- The Washington Times - Monday, January 22, 2001

U.S. Park Police officers allowed hundreds of protesters to overtake bleachers reserved for ticket holders at the inaugural parade after Interior Department officials told the officers to "back off," according to police sources.
"This was over our heads," a police source said, noting that park police had eight to 10 officers stationed by the bleachers at Freedom Plaza, which is at the corner of 14th Street and Pennsylvania Avenue NW and the scene of some of the most lively protests on Inauguration Day.
"We were told to pull back," the police source said, adding that anyone with a problem should "call and complain to the Department of the Interior."
Sometime Saturday morning, hundreds of protesters converged on the checkpoint behind the bleachers on the parade route. After getting through security, they made their way to the bleachers reserved for people holding "green" tickets.
The stands, which had a clear view of the parade and the Ronald Reagan International Trade Center, were soon filled with a crowd of protesters too large for the group of officers to handle on its own.
"They kept coming so [organizers] told us to move," Crissi Bailey, 17, said. "We didn't expect this. This is really crazy." Crissi, a senior at John F. Kennedy High School in Silver Spring, Md., and a member of Girl Scout Troop 1135, was one of hundreds of Boy Scout and Girl Scout volunteers on hand to help ticket holders find their seats.
"There were people up there, but they were getting harassed, so they left," said fellow Girl Scout Lauren Richardson, 15, a sophomore at Sherwood High School in Sandy Spring, Md.
Organizers then allowed ticket holders who had been turned away from their assigned seats to sit in a nearby section of bleachers.
Sources said the park police, who were primarily responsible for crowd control in the area, were told to let the protesters take over the bleachers because of public safety concerns.
The number of protesters arrested during the celebration was small, with reports varying from six to nine persons among the thousands who showed up for the parade.
The protesters' causes ran the gamut from animal rights to the release of a journalist who killed a Philadelphia police officer to displeasure with how the contested election was handled.
The order to let them take over the bleachers came from someone at either the National Park Service or elsewhere at the Department of Interior, the sources said.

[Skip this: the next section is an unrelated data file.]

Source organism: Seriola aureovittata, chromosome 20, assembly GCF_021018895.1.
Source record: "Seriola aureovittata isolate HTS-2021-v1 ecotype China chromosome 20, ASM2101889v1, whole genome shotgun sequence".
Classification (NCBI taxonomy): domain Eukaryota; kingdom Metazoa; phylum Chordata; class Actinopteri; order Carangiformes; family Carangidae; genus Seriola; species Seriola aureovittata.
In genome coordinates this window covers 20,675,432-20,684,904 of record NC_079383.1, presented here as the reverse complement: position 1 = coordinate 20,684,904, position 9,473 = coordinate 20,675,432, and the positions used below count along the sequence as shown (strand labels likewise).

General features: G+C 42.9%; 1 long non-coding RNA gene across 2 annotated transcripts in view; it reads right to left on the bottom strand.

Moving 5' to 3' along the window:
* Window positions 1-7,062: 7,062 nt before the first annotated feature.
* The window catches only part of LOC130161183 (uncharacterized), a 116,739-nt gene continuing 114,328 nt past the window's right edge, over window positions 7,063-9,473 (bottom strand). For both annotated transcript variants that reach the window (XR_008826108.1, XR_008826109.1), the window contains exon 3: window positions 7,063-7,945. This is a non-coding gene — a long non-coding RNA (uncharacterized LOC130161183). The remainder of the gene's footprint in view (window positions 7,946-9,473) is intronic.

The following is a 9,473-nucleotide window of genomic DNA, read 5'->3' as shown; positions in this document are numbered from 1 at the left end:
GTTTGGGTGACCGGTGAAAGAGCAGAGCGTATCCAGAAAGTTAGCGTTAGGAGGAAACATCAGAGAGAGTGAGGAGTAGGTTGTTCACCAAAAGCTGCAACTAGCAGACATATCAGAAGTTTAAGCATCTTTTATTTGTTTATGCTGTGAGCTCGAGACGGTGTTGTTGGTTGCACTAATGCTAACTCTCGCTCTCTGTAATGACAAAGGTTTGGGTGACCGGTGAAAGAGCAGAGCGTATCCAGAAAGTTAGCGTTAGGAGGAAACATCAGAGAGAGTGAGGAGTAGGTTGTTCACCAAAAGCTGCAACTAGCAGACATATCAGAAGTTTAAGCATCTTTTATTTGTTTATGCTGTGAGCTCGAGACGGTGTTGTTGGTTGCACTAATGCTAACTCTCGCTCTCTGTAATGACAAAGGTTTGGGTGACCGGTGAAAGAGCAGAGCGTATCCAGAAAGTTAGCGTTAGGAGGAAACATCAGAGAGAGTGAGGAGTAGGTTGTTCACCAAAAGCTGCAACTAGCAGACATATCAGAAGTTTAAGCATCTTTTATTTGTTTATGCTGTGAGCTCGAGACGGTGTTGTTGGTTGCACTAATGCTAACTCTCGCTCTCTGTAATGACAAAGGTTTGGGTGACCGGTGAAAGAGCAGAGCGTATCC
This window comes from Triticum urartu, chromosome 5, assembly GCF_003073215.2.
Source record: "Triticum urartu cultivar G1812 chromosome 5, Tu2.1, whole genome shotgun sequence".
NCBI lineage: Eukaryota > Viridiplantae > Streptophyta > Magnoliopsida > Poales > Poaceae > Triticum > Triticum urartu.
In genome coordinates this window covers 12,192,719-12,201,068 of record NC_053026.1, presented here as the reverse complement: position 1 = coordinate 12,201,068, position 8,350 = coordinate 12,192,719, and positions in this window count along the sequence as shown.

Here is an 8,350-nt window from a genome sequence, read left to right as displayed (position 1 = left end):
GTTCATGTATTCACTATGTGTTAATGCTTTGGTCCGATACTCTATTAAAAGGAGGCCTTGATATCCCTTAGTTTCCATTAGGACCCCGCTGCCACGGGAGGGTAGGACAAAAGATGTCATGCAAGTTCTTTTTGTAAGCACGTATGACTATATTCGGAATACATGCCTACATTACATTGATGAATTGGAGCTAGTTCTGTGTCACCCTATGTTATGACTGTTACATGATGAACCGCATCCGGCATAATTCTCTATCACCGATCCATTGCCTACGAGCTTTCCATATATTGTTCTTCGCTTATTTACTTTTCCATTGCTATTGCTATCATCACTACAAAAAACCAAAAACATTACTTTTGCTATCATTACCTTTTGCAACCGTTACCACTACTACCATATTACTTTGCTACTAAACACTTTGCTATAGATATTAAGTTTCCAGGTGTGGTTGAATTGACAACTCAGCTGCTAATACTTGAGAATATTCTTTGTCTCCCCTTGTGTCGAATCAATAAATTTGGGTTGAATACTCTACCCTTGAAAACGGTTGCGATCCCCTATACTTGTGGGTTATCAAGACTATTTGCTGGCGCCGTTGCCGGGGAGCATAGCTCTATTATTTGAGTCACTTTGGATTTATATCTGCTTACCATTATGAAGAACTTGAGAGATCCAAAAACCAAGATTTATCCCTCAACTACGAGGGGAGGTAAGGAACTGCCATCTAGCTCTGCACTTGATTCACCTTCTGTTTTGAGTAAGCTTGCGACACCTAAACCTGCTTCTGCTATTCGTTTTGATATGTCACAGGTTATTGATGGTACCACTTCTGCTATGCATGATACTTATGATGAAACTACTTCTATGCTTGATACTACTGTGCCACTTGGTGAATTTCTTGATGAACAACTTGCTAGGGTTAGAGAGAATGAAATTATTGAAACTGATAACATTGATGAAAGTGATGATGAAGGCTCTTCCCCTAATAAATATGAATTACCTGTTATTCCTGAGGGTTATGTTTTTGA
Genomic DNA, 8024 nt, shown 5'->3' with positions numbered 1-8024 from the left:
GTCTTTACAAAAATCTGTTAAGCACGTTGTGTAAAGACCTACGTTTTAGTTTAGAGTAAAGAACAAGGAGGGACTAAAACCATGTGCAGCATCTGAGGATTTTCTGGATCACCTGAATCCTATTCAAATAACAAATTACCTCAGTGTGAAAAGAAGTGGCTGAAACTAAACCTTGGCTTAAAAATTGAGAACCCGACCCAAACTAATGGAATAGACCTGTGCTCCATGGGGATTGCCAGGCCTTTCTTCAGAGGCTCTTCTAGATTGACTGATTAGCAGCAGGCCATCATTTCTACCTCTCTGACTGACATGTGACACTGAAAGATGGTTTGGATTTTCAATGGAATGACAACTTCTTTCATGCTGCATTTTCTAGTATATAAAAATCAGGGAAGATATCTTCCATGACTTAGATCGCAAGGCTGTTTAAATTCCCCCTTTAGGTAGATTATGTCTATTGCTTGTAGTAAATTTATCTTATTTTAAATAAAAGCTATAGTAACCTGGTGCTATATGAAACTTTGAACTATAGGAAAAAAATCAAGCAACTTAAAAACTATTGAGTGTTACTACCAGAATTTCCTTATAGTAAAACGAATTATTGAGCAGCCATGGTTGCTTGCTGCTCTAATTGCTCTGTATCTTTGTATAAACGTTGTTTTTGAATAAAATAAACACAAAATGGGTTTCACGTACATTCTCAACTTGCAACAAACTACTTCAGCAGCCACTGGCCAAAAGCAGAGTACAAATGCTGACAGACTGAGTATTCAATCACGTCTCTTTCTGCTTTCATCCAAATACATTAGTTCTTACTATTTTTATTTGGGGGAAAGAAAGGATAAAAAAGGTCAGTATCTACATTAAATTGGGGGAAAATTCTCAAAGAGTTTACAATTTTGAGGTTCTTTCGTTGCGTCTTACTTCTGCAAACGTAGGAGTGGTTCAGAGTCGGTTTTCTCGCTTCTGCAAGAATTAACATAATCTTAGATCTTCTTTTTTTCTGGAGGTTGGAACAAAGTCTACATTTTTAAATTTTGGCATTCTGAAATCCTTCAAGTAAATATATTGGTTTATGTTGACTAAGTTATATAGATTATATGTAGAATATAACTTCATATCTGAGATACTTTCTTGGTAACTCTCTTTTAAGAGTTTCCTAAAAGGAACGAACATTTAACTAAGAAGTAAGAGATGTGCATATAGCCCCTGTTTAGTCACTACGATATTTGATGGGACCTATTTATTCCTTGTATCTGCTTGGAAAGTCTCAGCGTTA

Officials with the secretary's office at Interior and the park service were not available for comment yesterday.
Peter G. LaPorte, director of the District's Emergency Management Agency, said it may have been a good thing the protesters were left alone in the stands because they were mostly in one place.
"They were cheering for four hours, but once the president came by" in his limousine at the head of the parade, the protesters left, Mr. LaPorte said.
Evan Woodward, 19, a student at George Washington University, said the only reason he and other protesters took over the bleachers at Freedom Plaza was because the stands weren't supposed to be there in the first place.
"We applied for a permit [to protest] eight months ago," Mr. Woodward said. "They built on top of the permit."
Meanwhile, the cleanup of the city began right after the parade ended, Mr. LaPorte said, with most of the work done by 6 a.m. yesterday.
Once the parade ended, about 250 workers from the D.C. Department of Public Works were evenly divided between those dealing with the falling snow and those cleaning up after the parade, Mr. LaPorte said. The parade cleanup will cost the city just under $900,000, which is part of the $5.9 million the city was given by the Presidential Inaugural Committee, Mr. LaPorte said.
Pennsylvania Avenue was fully restored to a working street, too, as workers reinstalled signal lights and removed the gates that separated the crowds and the police who lined the parade route.
Some of the cleanest places around the city yesterday were Metro stations, where more than 463,000 passengers caught a train Saturday.
More than a third of the money given to the city by the inaugural committee $2.3 million was budgeted for D.C. police, but Mr. LaPorte said the police department was already about $200,000 over that.
D.C. Police Chief Charles H. Ramsey has indicated that his department is already having difficulty recouping costs of providing security during last spring's World Bank and International Monetary Fund meetings, where hundreds of protesters tested the mettle of the city's police.
"We need to make sure we can reimburse other jurisdictions" that helped provide security on Saturday, Mr. LaPorte said, adding that the money from the inaugural committee for police did not include reimbursement for localities helping with security.
Mr. LaPorte said the city might need to "knock on Congress' doors" to get the money.
Although most of the parade route was cleared of debris by yesterday morning, trash remained at Freedom Plaza and some spots near the White House, but much of it was either frozen to the ground or underneath the bleachers.
The bleachers, Mr. LaPorte said, are the park service's responsibility and will be removed by midweek.
The massive presidential reviewing stand in front of the White House, however, will remain a little longer, Mr. LaPorte said.
One area along the parade route that seemed not to have been touched was by the National Archives.
At a small park in the 600 block of Pennsylvania Avenue NW, a statue of Union Gen. Winfield Scott Hancock on a horse stands amid throngs of pigeons and squirrels fighting for the crumbs left behind by spectators.

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